NewsChannel 9 Breaks Down Health Care Reform Bill

POSTED: Thursday, December 24, 2009 - 10:17am

UPDATED: Wednesday, February 17, 2010 - 2:25pm

WASHINGTON (AP) -Senate Democrats passed a landmark health care
bill in a climactic Christmas Eve vote that could define President
Barack Obama's legacy and usher in near-universal medical coverage
for the first time in the country's history.

"We are now finally poised to deliver on the promise of real,
meaningful health insurance reform that will bring additional
security and stability to the American people," Obama said shortly
after the Senate acted.

"This will be the most important piece of social legislation
since Social Security passed in the 1930s," said Obama, standing
with Vice President Joe Biden in the State Room of the White House.

The 60-39 vote on a cold winter morning capped months of arduous
negotiations and 24 days of floor debate. It also followed a
succession of failures by past congresses to get to this point.
Biden presided as 58 Democrats and two independents voted "yes."
Republicans unanimously voted "no."

An exhausted Senate Majority Leader Harry Reid, D-Nev.,
initially cast a "no" vote by mistake, then quickly corrected
himself as fellow senators burst out laughing.

The tally far exceeded the simple majority required for passage.
The Senate's bill must still be merged with legislation passed
by the House before Obama could sign a final bill in the new year.
There are significant differences between the two measures but
Democrats say they've come too far now to fail.

Both bills would extend health insurance to more than 30 million
more Americans. Obama said the legislation "includes the toughest
measures ever taken to hold the insurance industry accountable."

Vicki Kennedy, the widow of the late Massachusetts Sen. Edward
Kennedy, who made health reform his life's work, watched the vote
from the gallery. So did Rep. John Dingell, D-Mich., the
longest-serving House member and a champion of universal health
care his entire career.

"This morning isn't the end of the process, it's merely the
beginning. We'll continue to build on this success to improve our
health system even more," Reid said before the vote. "But that
process cannot begin unless we start today ... there may not be a
next time."

At a news conference a few moments later, Reid said the vote
"brings us one step closer to making Ted Kennedy's dream a

The Nevadan said that "every step of this long process has been
an enormous undertaking."

Sen. Max Baucus, D-Mont., chairman of the Finance Committee,
said he "very happy to see people getting health care they could
not get."

It was the Senate's first Christmas Eve vote since 1895, when
the matter at hand was a military affairs bill concerning
employment of former Confederate officers, according to the Senate
Historical Office.

The House passed its own measure in November. The White House
and Congress have now come further toward the goal of a
comprehensive overhaul of the nation's health care system than any
of their predecessors.

The legislation would ban the insurance industry from denying
benefits or charging higher premiums on the basis of pre-existing
medical conditions. The Congressional Budget Office predicts the
bill will reduce deficits by $130 billion over the next 10 years,
an estimate that assumes lawmakers carry through on hundreds of
billions of dollars in planned cuts to insurance companies and
doctors, hospitals and others who treat Medicare patients.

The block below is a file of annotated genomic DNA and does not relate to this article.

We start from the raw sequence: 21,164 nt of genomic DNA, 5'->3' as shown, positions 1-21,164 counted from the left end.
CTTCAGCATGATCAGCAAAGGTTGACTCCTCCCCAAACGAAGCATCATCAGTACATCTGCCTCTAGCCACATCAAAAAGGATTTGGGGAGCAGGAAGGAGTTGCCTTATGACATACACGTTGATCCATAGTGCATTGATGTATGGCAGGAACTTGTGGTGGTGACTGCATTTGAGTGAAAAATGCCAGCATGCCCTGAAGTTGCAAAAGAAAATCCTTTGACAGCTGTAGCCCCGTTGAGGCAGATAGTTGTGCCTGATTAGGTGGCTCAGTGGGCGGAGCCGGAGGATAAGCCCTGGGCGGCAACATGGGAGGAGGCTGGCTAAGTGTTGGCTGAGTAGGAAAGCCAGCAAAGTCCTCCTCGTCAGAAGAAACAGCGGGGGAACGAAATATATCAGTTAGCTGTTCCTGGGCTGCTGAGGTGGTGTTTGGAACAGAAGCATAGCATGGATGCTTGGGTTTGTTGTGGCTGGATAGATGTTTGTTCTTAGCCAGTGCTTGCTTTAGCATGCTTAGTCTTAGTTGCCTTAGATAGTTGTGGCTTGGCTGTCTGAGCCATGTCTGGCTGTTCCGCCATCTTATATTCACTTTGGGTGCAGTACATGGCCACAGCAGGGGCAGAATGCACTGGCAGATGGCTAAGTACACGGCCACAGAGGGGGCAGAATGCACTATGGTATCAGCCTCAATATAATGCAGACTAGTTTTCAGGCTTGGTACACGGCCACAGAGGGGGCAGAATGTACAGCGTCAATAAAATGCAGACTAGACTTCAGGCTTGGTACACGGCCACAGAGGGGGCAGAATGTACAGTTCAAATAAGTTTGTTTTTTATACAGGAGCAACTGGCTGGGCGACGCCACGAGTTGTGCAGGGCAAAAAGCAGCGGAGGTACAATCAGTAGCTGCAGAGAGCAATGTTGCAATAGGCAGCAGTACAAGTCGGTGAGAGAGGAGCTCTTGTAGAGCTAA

For the first time, the government would require nearly every
American to carry insurance, and subsidies would be provided to
help low-income people to do so. Employers would be induced to
cover their employees through a combination of tax credits and
penalties. The legislation costs nearly $1 trillion over 10 years
and is paid for by a combination of taxes, fees and cuts to

Republicans were withering in their criticism of what they
deemed a budget-busting government takeover. If the measure were
worthwhile, contended Minority Leader Mitch McConnell, R-Ky.,
"they wouldn't be rushing it through Congress on Christmas Eve."

House Minority Leader John Boehner assailed the bill moments
after passage.

"Not even Ebenezer Scrooge himself could devise a scheme as
cruel and greedy as Democrats' government takeover of health
care," the Ohio Republican said in a statement.

"Senator Reid's health care bill increases premiums for
families and small businesses, raises taxes during a recession,
cuts seniors' Medicare benefits, adds to our skyrocketing debt, and
puts bureaucrats in charge of decisions that should be made by
patients and doctors," he said.

The occasion was moving for many who'd followed Kennedy, who
died in August.

"He's having a merry Christmas in Heaven," Sen. Paul Kirk,
D-Mass., appointed to fill Kennedy's seat, told reporters after the

Kirk said he was "humbled to be here with the honor of casting
essentially his vote."

Said Dingell: "This is for me, this is for my dad, this is for
the country."

Reid nailed the last votes down in a rush of dealmaking in the
last week that is now coming under attack because of special
provisions obtained by a number of senators. In Nebraska, home to
conservative Democrat Ben Nelson, the Democrats' crucial 60th vote,
the federal government will pay 100 percent of the cost of a
planned Medicaid expansion in perpetuity, the only state getting
that deal.

Negotiations between the House and Senate to reconcile
differences between the two bills are expected to begin as soon as
next week. The House bill has stricter limits on abortion than the
Senate, and unlike the House, the Senate measure omits a
government-run insurance option, which liberals favored to apply
pressure on private insurers but Democratic moderates opposed as an
unwarranted federal intrusion. Obama has signaled he will sign a
bill even if it lacks that provision.

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